Title:
Methods and devices for card games with card replacement
United States Patent 8936509


Abstract:
A player of a card game, such as poker, is presented with opportunities to replace one or more of the cards in his or her hand. The first such replacement may be free, but the player may incur a cost for each subsequent replacement. This cost may be based on how much the player is expected to benefit from the replacement. Facilitating these subsequent replacements may allow the player to improve a poor hand, thus enhancing the player's excitement of playing the card game.



Inventors:
Naicker, Theo (Durban, ZA)
Application Number:
13/648020
Publication Date:
01/20/2015
Filing Date:
10/09/2012
Assignee:
Cork Group Trading Ltd. (Tortola, VG)
Primary Class:
Other Classes:
273/292, 463/12, 463/42
International Classes:
A63F1/00; G07F17/32
Field of Search:
463/9, 463/11, 463/12, 463/13, 463/16, 463/25, 463/42, 273/274, 273/292
View Patent Images:
US Patent References:
20060119044Method of playing community card games2006-06-08Kekempanos et al.
20050209001System for playing a game2005-09-22Moshal463/42
6416407Multi-draw poker2002-07-09Carrico et al.463/13
5042818Multi-deck poker game1991-08-27Weingardt
4760527System for interactively playing poker with a plurality of players1988-07-26Sidley



Other References:
Office Action for U.S. Appl. No. 12/703,960 mailed Aug. 20, 2013, 6 pages.
Primary Examiner:
Pierce, Damon
Attorney, Agent or Firm:
McDonnell Boehnen Hulbert & Berghoff LLP
Claims:
I claim:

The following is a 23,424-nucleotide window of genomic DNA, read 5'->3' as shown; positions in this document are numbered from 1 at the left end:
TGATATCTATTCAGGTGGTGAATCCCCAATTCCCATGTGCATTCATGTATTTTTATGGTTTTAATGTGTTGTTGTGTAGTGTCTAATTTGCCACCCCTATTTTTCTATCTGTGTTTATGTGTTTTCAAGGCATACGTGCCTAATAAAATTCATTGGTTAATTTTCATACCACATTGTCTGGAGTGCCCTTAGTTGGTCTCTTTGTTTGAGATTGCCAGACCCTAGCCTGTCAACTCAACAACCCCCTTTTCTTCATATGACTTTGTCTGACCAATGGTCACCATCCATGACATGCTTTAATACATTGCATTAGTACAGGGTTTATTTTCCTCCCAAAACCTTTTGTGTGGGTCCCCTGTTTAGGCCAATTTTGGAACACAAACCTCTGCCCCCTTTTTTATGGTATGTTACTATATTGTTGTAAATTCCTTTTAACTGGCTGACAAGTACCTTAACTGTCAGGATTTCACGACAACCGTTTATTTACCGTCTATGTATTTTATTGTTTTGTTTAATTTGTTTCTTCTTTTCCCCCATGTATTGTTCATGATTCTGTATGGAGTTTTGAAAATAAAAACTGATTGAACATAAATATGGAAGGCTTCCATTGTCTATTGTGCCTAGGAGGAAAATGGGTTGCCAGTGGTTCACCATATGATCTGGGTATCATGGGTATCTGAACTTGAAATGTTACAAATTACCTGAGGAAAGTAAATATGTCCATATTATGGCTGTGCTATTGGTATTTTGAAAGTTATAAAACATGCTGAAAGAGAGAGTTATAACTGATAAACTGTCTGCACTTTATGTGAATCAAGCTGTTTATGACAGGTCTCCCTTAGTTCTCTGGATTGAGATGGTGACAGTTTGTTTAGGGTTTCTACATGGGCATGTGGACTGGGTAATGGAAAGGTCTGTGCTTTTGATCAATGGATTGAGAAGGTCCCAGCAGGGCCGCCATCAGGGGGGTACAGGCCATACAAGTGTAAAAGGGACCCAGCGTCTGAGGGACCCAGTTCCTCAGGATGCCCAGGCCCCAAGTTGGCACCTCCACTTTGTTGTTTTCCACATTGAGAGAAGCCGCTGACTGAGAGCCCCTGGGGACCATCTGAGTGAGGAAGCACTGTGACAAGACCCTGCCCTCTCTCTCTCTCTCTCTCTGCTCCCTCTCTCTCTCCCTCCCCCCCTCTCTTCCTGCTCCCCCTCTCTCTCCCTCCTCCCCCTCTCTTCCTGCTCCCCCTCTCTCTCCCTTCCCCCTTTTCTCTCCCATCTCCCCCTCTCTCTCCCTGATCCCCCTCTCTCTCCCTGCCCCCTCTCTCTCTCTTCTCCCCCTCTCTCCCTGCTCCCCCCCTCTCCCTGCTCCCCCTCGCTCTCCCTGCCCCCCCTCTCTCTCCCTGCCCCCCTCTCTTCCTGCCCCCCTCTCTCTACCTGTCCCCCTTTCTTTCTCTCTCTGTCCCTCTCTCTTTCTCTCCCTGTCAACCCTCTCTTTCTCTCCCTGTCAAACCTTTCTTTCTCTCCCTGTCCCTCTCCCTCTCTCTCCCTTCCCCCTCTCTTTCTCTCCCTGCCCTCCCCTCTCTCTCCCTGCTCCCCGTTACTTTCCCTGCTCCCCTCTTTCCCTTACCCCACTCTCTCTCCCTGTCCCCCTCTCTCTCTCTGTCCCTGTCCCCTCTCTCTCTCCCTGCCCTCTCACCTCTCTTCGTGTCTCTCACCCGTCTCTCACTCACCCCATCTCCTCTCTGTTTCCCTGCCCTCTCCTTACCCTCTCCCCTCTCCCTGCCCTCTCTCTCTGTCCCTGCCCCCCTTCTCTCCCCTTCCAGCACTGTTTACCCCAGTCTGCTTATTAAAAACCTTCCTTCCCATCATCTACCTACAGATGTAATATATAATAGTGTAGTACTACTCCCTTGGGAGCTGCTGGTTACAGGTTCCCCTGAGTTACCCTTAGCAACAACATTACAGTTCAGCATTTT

1. A method comprising: determining, by a gaming server device, a hand of cards for a client entity from a deck, wherein the hand of cards is determined using a random number generator of the gaming server device; providing, by the gaming server device, the hand of cards to a client entity device associated with the client entity; receiving, by the gaming server device, a first request from the client entity device to replace a first set of at least one card in the hand of cards; in response to receiving the first request, (i) determining, by the gaming server device, a second set of cards, (ii) replacing, by the gaming server device, the first set in the hand of cards with the second set, and (iii) providing, by the gaming server device, at least the second set of cards to the client entity device; after providing at least the second set of cards to the client entity device, receiving, by the gaming server device, a second request from the client entity device to replace a third set of at least one card in the hand of cards, wherein the second request represents each card in the third set; in response to receiving the second request, (i) calculating, by the gaming server device, a cost of replacing the third set of cards in the hand of cards with an equal number of new cards, and (ii) providing, by the gaming server device, an indication of the cost to the client entity device, wherein the cost is based on a relative advantage, to the client entity, of replacing the third set of cards in the hand of cards; receiving, by the gaming server device, an acceptance, from the client entity device, of the cost indicated by the gaming server device; and in response to receiving the acceptance of the cost, (i) determining, by the gaming server device, a fourth set of cards from remaining cards in the deck, (ii) replacing, by the gaming server device, the third set with the fourth set, and (iii) providing, by the gaming server device, at least the fourth set of cards to the client entity device, wherein the fourth set of cards is determined using the random number generator of the gaming server device.